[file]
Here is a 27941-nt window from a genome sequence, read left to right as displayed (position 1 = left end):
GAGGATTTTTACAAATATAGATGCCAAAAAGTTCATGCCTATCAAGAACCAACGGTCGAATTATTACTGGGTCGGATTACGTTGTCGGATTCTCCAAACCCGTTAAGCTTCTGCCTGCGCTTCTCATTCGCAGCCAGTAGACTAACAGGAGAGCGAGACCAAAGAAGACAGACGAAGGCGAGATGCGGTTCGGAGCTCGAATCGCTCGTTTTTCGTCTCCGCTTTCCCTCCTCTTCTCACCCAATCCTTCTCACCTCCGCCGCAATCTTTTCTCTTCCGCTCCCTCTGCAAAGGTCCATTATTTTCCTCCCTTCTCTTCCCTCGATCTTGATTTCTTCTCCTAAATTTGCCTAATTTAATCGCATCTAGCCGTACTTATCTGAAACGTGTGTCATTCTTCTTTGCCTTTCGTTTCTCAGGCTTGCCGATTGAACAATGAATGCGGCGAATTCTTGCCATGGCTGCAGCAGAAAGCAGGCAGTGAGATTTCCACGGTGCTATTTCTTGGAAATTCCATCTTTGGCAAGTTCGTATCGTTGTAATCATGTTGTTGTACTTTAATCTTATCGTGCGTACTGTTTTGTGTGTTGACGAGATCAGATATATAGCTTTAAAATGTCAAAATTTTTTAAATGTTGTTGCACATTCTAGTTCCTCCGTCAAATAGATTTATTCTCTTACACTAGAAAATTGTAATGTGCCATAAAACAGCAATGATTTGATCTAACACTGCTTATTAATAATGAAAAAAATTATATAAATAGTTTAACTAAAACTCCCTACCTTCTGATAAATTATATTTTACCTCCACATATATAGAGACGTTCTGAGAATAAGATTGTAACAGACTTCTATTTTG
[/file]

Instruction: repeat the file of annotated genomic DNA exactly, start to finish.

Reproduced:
Here is a 27941-nt window from a genome sequence, read left to right as displayed (position 1 = left end):
GAGGATTTTTACAAATATAGATGCCAAAAAGTTCATGCCTATCAAGAACCAACGGTCGAATTATTACTGGGTCGGATTACGTTGTCGGATTCTCCAAACCCGTTAAGCTTCTGCCTGCGCTTCTCATTCGCAGCCAGTAGACTAACAGGAGAGCGAGACCAAAGAAGACAGACGAAGGCGAGATGCGGTTCGGAGCTCGAATCGCTCGTTTTTCGTCTCCGCTTTCCCTCCTCTTCTCACCCAATCCTTCTCACCTCCGCCGCAATCTTTTCTCTTCCGCTCCCTCTGCAAAGGTCCATTATTTTCCTCCCTTCTCTTCCCTCGATCTTGATTTCTTCTCCTAAATTTGCCTAATTTAATCGCATCTAGCCGTACTTATCTGAAACGTGTGTCATTCTTCTTTGCCTTTCGTTTCTCAGGCTTGCCGATTGAACAATGAATGCGGCGAATTCTTGCCATGGCTGCAGCAGAAAGCAGGCAGTGAGATTTCCACGGTGCTATTTCTTGGAAATTCCATCTTTGGCAAGTTCGTATCGTTGTAATCATGTTGTTGTACTTTAATCTTATCGTGCGTACTGTTTTGTGTGTTGACGAGATCAGATATATAGCTTTAAAATGTCAAAATTTTTTAAATGTTGTTGCACATTCTAGTTCCTCCGTCAAATAGATTTATTCTCTTACACTAGAAAATTGTAATGTGCCATAAAACAGCAATGATTTGATCTAACACTGCTTATTAATAATGAAAAAAATTATATAAATAGTTTAACTAAAACTCCCTACCTTCTGATAAATTATATTTTACCTCCACATATATAGAGACGTTCTGAGAATAAGATTGTAACAGACTTCTATTTTG